The Holy Bible – Knox Translation
The Third Book of Kings
Chapter 11
But king Solomon gave his heart to many women of alien birth, not only to Pharao’s daughter, but to Moabites and Ammonites, Edomites and Sidonians and Hethites.
It was of such races that the Lord had warned Israel, You must not mate with them, or let them mate with your daughters; no question but they will beguile your hearts into the worship of their own gods. Hotly he loved and close he clung to them;
seven hundred wives, each with a queen’s rights, and three hundred concubines besides; what marvel if they beguiled his heart?
So, an old man now, he was enticed by women into the worship of alien gods, and his heart was not true to the Lord, his own God, like his father David’s before him.
To Astarthe, goddess of the Sidonians, Solomon bowed down, and to Moloch, the false god of Ammon,
and set the Lord’s will at defiance, instead of shewing his father’s loyalty.
To Chamos, the false god of Moab, and to Moloch, the false god of Ammon, Solomon built shrines, there on the mountain-side in full view of Jerusalem,
and humoured thus all those foreign wives of his, that must burn incense, each to her own god, and offer victims.

So the Lord was angry with Solomon for playing him false, when he, the Lord God of Israel, had twice appeared to him,
and warned him against this very sin of alien worship; a warning that went unremembered.
Since this is thy mind, he told Solomon, to disregard my covenant and the bidding I gave thee, I will not scruple to tear the kingdom from thy grasp, and give it to one of thy own servants.
Only, for the love of thy father David, I will not do it in thy life-time; it is thy son that shall lose his kingdom.
Nor will I take away the whole of it; one tribe he shall have left to him, for the sake of my servant David, and Jerusalem, the city of my choice.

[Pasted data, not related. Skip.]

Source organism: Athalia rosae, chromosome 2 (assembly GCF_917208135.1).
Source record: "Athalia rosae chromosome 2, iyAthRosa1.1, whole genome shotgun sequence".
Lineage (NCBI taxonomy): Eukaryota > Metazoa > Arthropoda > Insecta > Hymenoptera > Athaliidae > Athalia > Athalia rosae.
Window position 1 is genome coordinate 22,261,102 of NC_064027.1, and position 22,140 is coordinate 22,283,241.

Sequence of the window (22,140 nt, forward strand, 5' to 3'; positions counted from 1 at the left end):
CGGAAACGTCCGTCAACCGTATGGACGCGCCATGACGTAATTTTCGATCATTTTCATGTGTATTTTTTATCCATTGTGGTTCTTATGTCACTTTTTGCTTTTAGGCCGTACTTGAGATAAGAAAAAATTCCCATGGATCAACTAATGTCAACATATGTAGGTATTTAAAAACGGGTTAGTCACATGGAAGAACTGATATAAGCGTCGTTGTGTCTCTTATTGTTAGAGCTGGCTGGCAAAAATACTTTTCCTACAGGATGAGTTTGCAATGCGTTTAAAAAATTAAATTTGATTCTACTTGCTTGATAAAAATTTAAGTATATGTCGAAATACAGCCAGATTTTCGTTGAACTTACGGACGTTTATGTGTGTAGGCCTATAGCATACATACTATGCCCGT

And the Lord gave Solomon an enemy to contend with, Adad the Idumean, of the royal dynasty of Edom.
This man had made his escape, at the time when David invaded Idumea, and Joab, the commander of his army, was seeing to the burial of all its male inhabitants, who had been put to the sword.
Joab, with all the fighting men of Israel, had spent six months there, exterminating every male survivor of the Edomite race,
and meanwhile Adad, still in early boyhood, took refuge in Egypt, under the charge of certain Edomites, that had been his father’s servants.
It was from Madian they began their journey, and when they reached Pharan they found adherents there; with these, they made their way into Egypt and had recourse to king Pharao, who gave Adad a house of his own, with an allowance of food and lands to cultivate.
Great favour Adad won with king Pharao, who gave him his own sister-in-law, the sister of queen Taphnes, for his wife;
by her he had a son, Genubath, whom Taphnes brought up at Pharao’s palace, so that he lived at court among Pharao’s own children.

When news reached Adad, there in Egypt, that David had been laid to rest with his fathers, and that Joab, too, the commander of his army, was dead, he asked Pharao’s leave to go back to his own country.
Why, Pharao asked, what is lacking to thee here, that thou shouldst be pining for thy home? Nothing, said he, but give me leave for all that.